I did my best talking to the front desk explaining Hannas situation and after I said private insurance they send us up to see an orthopedist.

    The doctor led us in his office which did not look like a doctors office but one of a historian with a desk crowed with books and family pictures. As his english was as basic as Hannas spanish it was on me to communicate with my not much less basic spanish.

    As Hanna was studying to become a doctor herself and knew about her knee situation pretty well she was pretty uncompromising about what she wanted.
    Her knee was swollen due to an infection but she didn’t believe that anti-inflammation-medication would help and wanted the doctor to drain the fluid. As I‘m not a doctor and I didn’t even know how to explain most of the stuff she told me in german or english this whole conversation was probably pretty ridiculous. But with a lot of hand signs and draining noises I managed to explain the situation to the doctor. He would have preferred to work with medication first but Hanna got really annoyed when I told her. Even though he (luckily) didn’t understand what Hanna was saying he did get that my „She would really prefer to drain the fluid right away“ (again with supportive hand signs and noises) was more than a request.
    So he showed us around the book shelf behind his desk to the treatment part of his office. Here it got even weirder. There were all kind of prosthetics standing around and when he opened a wardrobe to wash his hands in a wall-hidden sink I was hoping for Hanna to ask for the medication instead of the huge syringe he took out to pull the fluid out of her swollen knee. But I guess her urge to get back on the board was bigger than her fear of non-sterile medical equipment 😬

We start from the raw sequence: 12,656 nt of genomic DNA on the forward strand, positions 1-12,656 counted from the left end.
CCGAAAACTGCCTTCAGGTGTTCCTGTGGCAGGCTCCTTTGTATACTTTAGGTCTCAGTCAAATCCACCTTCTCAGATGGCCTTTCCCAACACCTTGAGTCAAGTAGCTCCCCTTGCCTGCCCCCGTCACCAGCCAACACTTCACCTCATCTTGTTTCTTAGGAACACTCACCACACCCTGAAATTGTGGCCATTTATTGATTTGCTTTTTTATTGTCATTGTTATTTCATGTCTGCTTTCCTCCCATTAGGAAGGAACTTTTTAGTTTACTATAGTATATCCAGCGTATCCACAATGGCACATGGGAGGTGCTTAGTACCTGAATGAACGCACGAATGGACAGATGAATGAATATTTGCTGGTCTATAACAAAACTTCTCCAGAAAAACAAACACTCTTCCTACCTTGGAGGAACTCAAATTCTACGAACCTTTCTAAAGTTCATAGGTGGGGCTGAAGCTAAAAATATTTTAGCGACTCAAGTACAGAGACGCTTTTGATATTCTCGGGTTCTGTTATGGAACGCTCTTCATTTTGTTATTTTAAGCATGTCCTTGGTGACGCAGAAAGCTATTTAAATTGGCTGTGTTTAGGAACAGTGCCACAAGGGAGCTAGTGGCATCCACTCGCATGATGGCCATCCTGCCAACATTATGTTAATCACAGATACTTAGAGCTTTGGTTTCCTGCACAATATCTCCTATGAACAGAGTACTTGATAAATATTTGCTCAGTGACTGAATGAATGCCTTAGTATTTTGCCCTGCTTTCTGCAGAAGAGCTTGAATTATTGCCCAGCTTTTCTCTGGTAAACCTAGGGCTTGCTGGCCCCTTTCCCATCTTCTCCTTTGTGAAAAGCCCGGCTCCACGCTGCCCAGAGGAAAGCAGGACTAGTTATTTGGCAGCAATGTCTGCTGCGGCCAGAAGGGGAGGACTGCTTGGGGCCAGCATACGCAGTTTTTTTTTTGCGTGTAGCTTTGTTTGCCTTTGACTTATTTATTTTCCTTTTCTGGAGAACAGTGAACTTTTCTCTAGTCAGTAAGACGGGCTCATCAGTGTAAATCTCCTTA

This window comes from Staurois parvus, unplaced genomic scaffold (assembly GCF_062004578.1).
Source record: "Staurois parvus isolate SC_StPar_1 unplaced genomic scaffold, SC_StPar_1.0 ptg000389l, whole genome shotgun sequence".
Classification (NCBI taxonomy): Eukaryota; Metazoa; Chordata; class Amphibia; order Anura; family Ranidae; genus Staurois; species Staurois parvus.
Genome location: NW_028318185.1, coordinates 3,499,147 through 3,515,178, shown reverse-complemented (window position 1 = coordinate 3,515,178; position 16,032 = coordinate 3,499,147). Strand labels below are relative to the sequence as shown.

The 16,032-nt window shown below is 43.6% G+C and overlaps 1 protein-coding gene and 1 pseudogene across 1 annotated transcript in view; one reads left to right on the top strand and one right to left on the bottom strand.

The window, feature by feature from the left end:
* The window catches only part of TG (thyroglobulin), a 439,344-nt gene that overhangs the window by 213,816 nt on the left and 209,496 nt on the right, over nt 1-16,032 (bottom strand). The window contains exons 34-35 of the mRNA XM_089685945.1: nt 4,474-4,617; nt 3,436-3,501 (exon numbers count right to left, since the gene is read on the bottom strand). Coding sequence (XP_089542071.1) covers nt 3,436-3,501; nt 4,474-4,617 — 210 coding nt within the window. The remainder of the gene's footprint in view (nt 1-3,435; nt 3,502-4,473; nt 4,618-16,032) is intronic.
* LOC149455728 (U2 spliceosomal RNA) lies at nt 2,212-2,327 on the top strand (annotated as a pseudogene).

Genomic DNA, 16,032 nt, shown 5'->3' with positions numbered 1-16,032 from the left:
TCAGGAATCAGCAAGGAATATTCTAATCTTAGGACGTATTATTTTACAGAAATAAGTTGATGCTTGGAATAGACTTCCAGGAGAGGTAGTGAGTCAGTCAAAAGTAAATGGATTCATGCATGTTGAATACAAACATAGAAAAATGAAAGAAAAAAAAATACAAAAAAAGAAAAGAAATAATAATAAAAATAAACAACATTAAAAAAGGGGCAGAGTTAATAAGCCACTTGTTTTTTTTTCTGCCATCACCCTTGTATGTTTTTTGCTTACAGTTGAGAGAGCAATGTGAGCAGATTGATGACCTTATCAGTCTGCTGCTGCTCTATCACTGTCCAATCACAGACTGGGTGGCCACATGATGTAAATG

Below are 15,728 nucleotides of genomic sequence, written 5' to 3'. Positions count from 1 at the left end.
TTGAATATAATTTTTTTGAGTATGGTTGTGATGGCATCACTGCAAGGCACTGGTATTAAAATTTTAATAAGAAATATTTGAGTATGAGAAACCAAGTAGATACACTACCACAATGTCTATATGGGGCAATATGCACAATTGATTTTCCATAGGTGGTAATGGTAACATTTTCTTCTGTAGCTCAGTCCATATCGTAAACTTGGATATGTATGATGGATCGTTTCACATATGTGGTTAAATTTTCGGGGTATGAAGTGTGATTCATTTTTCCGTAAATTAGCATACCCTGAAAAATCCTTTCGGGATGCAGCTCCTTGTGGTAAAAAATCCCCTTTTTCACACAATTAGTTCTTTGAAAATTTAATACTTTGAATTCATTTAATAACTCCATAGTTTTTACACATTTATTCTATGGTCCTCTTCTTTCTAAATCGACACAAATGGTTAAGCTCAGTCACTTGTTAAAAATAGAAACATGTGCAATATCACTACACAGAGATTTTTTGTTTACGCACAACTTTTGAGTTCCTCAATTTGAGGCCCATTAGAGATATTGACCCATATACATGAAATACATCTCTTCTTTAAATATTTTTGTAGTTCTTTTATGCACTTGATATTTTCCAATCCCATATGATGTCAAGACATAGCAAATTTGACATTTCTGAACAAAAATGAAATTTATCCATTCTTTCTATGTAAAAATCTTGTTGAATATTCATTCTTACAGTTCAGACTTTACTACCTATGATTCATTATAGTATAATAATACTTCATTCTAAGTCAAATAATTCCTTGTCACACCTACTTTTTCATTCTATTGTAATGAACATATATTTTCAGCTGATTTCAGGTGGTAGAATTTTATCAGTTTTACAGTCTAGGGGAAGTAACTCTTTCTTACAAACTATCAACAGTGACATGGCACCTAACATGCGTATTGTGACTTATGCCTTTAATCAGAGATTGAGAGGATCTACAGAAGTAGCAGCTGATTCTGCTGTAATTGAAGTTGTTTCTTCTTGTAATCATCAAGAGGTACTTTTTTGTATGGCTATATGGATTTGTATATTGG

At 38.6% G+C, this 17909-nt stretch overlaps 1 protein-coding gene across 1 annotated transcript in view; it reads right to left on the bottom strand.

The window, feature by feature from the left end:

In the end Hanna payed him 100,- in cash and we were back outside where we found a place for the worst mexican food ever and more beer and tequila to celebrate our achievements (Hanna celebrated her normal-sized knee and I my ability to make people understand what other people want in spanish).
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  • Rapture Surf Camp // Playa Hermosa

    October 22, 2017 in Nicaragua ⋅ ⛅ 30 °C

    Once I got more confident with surfing, Playa Hermosa took over Playa Remansos place as my favorite surf spot! I had some of my best sessions here and also loved the setting and even the drive here (driving myself through the little rivers crossing the road or chilling on the back of the pick up).
    My absolute highlight was definitely when a group of whales showed up for our sunset surf session. The picture looks unreal but nope, this actually happened.
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  • Rapture Surf Camp // My first Surfboard

    October 12, 2017 in Nicaragua ⋅ ⛅ 29 °C

    The use of the surfboards were part of my deal. But as I was to choose a board after all the guests had picked a board I sometimes had to change board every day. So when I knew I was coming back to Rapture for another 3 month I tried to find my own board. Just a week before flying back to Nica I saw an add on facebook for a board exactly like I was looking for. 6‘8“ long with a lot of volume for a decent price. I wrote the girl and she was staying at the hostel just down the road from Rapture!
    I talked to Johannes (one of the owners of the surfcamp) and he went to check it out for me and brought it back to the camp.